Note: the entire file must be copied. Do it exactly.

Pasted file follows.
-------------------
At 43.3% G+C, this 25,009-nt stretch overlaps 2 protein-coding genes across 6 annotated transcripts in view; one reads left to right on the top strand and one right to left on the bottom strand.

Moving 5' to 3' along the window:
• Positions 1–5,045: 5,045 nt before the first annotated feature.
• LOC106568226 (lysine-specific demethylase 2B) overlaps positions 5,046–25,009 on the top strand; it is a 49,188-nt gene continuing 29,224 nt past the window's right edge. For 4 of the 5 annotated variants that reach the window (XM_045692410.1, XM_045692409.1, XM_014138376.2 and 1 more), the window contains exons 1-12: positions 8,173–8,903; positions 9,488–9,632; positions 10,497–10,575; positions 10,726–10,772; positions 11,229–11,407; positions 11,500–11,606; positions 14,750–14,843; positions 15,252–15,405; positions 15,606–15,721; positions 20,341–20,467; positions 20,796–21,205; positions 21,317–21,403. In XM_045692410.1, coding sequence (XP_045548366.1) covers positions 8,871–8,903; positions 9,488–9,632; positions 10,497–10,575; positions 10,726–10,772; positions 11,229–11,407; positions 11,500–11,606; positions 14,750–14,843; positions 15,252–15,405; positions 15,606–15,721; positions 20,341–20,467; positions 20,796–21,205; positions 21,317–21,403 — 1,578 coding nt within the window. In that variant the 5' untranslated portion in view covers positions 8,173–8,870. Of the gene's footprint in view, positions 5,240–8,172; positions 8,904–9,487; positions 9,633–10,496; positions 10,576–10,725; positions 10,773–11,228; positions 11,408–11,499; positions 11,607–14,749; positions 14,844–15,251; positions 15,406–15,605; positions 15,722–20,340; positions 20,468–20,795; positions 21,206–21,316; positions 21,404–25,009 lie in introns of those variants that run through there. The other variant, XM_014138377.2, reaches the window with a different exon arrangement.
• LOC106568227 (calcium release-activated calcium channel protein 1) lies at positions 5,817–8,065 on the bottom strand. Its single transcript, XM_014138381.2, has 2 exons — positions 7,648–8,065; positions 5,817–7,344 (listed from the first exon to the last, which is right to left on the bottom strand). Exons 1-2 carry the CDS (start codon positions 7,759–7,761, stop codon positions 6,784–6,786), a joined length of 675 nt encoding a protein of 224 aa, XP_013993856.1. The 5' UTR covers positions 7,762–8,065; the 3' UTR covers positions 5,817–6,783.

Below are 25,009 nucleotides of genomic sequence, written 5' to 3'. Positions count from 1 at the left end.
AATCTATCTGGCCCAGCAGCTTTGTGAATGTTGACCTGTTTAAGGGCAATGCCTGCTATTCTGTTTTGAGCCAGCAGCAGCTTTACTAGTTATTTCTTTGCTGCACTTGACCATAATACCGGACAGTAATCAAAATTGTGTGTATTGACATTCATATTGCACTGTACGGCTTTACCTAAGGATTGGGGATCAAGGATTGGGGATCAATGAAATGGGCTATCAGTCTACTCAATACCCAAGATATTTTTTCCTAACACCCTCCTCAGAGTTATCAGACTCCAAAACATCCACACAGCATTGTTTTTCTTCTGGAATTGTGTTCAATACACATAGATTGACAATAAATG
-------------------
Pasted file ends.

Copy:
At 43.3% G+C, this 25,009-nt stretch overlaps 2 protein-coding genes across 6 annotated transcripts in view; one reads left to right on the top strand and one right to left on the bottom strand.

Moving 5' to 3' along the window:
• Positions 1–5,045: 5,045 nt before the first annotated feature.
• LOC106568226 (lysine-specific demethylase 2B) overlaps positions 5,046–25,009 on the top strand; it is a 49,188-nt gene continuing 29,224 nt past the window's right edge. For 4 of the 5 annotated variants that reach the window (XM_045692410.1, XM_045692409.1, XM_014138376.2 and 1 more), the window contains exons 1-12: positions 8,173–8,903; positions 9,488–9,632; positions 10,497–10,575; positions 10,726–10,772; positions 11,229–11,407; positions 11,500–11,606; positions 14,750–14,843; positions 15,252–15,405; positions 15,606–15,721; positions 20,341–20,467; positions 20,796–21,205; positions 21,317–21,403. In XM_045692410.1, coding sequence (XP_045548366.1) covers positions 8,871–8,903; positions 9,488–9,632; positions 10,497–10,575; positions 10,726–10,772; positions 11,229–11,407; positions 11,500–11,606; positions 14,750–14,843; positions 15,252–15,405; positions 15,606–15,721; positions 20,341–20,467; positions 20,796–21,205; positions 21,317–21,403 — 1,578 coding nt within the window. In that variant the 5' untranslated portion in view covers positions 8,173–8,870. Of the gene's footprint in view, positions 5,240–8,172; positions 8,904–9,487; positions 9,633–10,496; positions 10,576–10,725; positions 10,773–11,228; positions 11,408–11,499; positions 11,607–14,749; positions 14,844–15,251; positions 15,406–15,605; positions 15,722–20,340; positions 20,468–20,795; positions 21,206–21,316; positions 21,404–25,009 lie in introns of those variants that run through there. The other variant, XM_014138377.2, reaches the window with a different exon arrangement.
• LOC106568227 (calcium release-activated calcium channel protein 1) lies at positions 5,817–8,065 on the bottom strand. Its single transcript, XM_014138381.2, has 2 exons — positions 7,648–8,065; positions 5,817–7,344 (listed from the first exon to the last, which is right to left on the bottom strand). Exons 1-2 carry the CDS (start codon positions 7,759–7,761, stop codon positions 6,784–6,786), a joined length of 675 nt encoding a protein of 224 aa, XP_013993856.1. The 5' UTR covers positions 7,762–8,065; the 3' UTR covers positions 5,817–6,783.

Below are 25,009 nucleotides of genomic sequence, written 5' to 3'. Positions count from 1 at the left end.
AATCTATCTGGCCCAGCAGCTTTGTGAATGTTGACCTGTTTAAGGGCAATGCCTGCTATTCTGTTTTGAGCCAGCAGCAGCTTTACTAGTTATTTCTTTGCTGCACTTGACCATAATACCGGACAGTAATCAAAATTGTGTGTATTGACATTCATATTGCACTGTACGGCTTTACCTAAGGATTGGGGATCAAGGATTGGGGATCAATGAAATGGGCTATCAGTCTACTCAATACCCAAGATATTTTTTCCTAACACCCTCCTCAGAGTTATCAGACTCCAAAACATCCACACAGCATTGTTTTTCTTCTGGAATTGTGTTCAATACACATAGATTGACAATAAATG